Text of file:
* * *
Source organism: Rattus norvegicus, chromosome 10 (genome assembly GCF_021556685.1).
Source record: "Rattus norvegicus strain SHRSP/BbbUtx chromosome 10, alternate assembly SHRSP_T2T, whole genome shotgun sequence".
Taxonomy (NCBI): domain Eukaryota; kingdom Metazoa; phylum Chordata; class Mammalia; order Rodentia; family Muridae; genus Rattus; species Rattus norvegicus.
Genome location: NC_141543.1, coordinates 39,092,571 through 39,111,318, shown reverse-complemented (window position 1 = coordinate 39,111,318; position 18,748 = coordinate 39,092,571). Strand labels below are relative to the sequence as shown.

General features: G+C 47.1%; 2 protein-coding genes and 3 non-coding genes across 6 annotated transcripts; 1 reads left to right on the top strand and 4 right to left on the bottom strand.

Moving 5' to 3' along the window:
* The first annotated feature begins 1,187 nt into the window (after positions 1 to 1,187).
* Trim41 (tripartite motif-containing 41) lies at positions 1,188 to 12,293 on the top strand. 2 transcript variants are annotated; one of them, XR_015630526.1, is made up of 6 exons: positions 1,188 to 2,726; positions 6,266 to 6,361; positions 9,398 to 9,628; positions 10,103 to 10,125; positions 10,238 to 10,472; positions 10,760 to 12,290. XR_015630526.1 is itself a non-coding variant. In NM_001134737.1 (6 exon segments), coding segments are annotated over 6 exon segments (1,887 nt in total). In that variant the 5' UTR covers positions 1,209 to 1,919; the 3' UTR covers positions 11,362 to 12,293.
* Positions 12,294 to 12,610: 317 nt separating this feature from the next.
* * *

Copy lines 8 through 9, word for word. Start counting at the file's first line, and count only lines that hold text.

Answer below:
* Trim41 (tripartite motif-containing 41) lies at positions 1,188 to 12,293 on the top strand. 2 transcript variants are annotated; one of them, XR_015630526.1, is made up of 6 exons: positions 1,188 to 2,726; positions 6,266 to 6,361; positions 9,398 to 9,628; positions 10,103 to 10,125; positions 10,238 to 10,472; positions 10,760 to 12,290. XR_015630526.1 is itself a non-coding variant. In NM_001134737.1 (6 exon segments), coding segments are annotated over 6 exon segments (1,887 nt in total). In that variant the 5' UTR covers positions 1,209 to 1,919; the 3' UTR covers positions 11,362 to 12,293.
* Positions 12,294 to 12,610: 317 nt separating this feature from the next.